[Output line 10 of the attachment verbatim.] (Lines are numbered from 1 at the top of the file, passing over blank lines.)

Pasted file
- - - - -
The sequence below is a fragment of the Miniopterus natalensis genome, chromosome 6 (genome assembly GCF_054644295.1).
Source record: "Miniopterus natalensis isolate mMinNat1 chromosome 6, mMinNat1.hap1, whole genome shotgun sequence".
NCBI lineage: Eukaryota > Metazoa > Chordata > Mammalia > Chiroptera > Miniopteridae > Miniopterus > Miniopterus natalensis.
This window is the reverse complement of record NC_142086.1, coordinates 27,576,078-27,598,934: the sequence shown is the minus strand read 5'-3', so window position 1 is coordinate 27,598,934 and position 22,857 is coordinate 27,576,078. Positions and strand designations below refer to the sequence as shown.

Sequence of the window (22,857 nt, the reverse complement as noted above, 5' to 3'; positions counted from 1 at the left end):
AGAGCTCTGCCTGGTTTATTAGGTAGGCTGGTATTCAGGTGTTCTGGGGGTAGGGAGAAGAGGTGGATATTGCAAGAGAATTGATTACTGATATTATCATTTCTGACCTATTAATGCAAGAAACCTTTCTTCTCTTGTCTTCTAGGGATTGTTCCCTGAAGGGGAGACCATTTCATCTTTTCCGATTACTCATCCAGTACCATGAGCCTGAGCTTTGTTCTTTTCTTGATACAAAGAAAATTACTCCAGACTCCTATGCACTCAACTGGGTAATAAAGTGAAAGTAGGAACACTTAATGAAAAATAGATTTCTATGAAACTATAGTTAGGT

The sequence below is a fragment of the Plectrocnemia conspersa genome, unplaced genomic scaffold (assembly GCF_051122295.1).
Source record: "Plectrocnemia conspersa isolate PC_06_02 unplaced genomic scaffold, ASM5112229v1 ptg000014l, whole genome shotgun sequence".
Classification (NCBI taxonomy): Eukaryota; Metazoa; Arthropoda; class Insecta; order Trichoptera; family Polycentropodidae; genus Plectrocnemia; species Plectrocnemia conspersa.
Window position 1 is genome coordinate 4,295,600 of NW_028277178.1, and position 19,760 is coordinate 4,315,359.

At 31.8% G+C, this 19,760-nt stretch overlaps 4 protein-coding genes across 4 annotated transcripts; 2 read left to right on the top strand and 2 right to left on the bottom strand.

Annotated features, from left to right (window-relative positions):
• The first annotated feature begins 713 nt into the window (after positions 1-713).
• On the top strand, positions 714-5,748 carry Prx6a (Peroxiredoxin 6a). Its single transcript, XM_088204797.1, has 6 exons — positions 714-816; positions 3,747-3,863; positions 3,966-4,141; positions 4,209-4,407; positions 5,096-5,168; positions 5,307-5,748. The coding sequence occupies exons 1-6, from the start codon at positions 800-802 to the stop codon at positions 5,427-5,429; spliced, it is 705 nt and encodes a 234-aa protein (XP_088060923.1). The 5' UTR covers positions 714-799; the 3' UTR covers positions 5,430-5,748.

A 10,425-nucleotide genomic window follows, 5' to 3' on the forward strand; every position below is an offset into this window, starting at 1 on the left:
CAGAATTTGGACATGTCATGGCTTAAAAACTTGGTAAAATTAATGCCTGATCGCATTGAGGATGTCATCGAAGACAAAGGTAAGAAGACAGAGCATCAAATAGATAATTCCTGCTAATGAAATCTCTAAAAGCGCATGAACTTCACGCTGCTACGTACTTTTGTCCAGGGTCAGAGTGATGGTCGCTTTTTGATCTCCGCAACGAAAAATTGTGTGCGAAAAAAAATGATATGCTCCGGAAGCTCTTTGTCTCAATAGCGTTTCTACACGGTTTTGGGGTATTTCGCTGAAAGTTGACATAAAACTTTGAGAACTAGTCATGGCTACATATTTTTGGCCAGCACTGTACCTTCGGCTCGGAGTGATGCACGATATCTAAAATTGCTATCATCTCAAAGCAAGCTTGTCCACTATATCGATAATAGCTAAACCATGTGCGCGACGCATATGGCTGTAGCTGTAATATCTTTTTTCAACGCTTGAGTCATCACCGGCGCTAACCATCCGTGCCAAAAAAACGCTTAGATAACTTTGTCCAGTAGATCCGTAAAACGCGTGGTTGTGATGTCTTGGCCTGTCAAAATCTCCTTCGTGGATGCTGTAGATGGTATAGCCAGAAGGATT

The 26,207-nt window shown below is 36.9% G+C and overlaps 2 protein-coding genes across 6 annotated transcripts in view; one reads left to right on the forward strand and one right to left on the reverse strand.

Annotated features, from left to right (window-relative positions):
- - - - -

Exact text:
Window position 1 is genome coordinate 4,295,600 of NW_028277178.1, and position 19,760 is coordinate 4,315,359.